Who puts their child on one swimming lesson only, expecting them to float when you take them on holiday?

One session is cheap, easy and shortsighted. A simple decision. We can all manage one. But you must keep the heart-beating if you want the blood pumped through the system and you want to see growth as a result. Or as the analogy implies, it could come to a fatal end.

There’s all sorts that can go wrong with just one training session:

  • they misunderstand how to apply the techniques and do it all wrong — nothing was there to catch them
  • they forget to apply what they learned (and what opportunities look like to apply)
  • they learned it in the moment, but forget what to do when it matters
  • one shot at learning (one ‘session’) doesn’t provide a chance to adjust to fit reality and genuine challenges to apply
  • they don’t experience incremental shifts and compound gains
  • they continue to think about sales in an unhelpful manner (“I haven’t got time” when in fact it’s discomfort or frustration making them think this)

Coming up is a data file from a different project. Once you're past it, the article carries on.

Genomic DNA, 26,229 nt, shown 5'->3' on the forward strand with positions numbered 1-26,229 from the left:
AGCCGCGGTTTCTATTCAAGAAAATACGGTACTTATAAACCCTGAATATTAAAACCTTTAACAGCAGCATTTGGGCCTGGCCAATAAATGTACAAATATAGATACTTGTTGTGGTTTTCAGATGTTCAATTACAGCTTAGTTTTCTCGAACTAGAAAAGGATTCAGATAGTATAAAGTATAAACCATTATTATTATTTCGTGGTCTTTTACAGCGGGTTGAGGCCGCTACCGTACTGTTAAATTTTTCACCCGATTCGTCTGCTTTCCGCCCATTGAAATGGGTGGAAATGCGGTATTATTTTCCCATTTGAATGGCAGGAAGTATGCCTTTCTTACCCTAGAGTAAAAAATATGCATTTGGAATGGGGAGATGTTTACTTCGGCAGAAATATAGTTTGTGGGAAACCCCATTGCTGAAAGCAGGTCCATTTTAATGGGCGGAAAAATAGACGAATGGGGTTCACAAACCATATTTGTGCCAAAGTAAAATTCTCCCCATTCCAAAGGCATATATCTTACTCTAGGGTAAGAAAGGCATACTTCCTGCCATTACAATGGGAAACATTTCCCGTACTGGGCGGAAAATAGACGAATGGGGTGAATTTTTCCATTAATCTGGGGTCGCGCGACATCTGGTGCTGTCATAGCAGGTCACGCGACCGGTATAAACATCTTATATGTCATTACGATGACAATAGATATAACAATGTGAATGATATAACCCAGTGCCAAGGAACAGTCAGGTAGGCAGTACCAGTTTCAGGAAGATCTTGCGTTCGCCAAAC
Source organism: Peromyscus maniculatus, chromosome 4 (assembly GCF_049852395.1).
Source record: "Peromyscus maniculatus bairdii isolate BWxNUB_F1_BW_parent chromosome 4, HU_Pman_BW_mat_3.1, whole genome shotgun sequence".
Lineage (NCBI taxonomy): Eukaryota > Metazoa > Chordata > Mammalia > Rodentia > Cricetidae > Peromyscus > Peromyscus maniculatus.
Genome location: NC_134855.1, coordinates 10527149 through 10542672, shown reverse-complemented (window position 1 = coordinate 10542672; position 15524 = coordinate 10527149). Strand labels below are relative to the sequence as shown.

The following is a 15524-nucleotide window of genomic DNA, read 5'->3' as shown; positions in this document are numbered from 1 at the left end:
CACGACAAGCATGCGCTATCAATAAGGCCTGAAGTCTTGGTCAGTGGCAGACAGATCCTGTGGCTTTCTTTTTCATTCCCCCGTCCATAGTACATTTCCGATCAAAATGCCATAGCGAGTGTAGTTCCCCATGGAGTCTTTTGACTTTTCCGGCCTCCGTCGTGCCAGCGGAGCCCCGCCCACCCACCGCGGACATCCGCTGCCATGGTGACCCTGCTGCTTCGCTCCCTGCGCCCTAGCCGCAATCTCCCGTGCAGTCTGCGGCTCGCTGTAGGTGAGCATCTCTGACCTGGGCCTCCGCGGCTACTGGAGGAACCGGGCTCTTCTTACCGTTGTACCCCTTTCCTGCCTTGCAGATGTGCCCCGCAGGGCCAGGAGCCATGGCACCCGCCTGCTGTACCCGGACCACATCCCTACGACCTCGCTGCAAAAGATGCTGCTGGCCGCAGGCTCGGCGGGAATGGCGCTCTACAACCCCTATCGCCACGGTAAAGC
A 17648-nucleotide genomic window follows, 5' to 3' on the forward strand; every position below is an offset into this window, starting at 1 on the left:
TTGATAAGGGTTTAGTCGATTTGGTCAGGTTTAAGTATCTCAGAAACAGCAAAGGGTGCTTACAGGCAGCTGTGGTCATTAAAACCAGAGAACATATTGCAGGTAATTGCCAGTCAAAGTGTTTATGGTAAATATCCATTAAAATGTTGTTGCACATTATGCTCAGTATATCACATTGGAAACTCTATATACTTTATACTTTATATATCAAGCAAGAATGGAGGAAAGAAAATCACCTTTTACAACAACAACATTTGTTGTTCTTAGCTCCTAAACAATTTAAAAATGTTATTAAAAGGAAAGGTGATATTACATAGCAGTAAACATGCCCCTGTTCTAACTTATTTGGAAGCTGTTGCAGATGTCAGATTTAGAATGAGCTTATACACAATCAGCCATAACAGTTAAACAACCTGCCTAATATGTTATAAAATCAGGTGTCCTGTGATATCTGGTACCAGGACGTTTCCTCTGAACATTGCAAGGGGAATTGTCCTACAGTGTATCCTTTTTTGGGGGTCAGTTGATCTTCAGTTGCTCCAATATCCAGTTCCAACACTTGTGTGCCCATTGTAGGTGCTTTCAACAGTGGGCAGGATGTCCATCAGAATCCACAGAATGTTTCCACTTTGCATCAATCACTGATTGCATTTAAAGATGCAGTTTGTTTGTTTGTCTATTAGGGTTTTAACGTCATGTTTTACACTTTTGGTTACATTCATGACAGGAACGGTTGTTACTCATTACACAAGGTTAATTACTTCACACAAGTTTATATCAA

• they think that to learn they must wait for you to put on a session
  • they lose the initial spark
  • they don’t feel supported enough
  • they get away with whatever they can get away with
  • they don’t realise that they must build the muscle over time through practice and feedback
  • they give up and default to the way they naturally were before the training

Note that ongoing support does not have to be external. External — with the right expertise — helps as you build your processes and support, much like learning to drive with dual-control. But ideally, once it’s working, you can build the internal capabilities and gradually rely on less external support. (See point 6.) You want a robust structured system that not only produces desired sales results with enough predictability but also recruits and produces high-performing salespeople who thrive, also with predictability.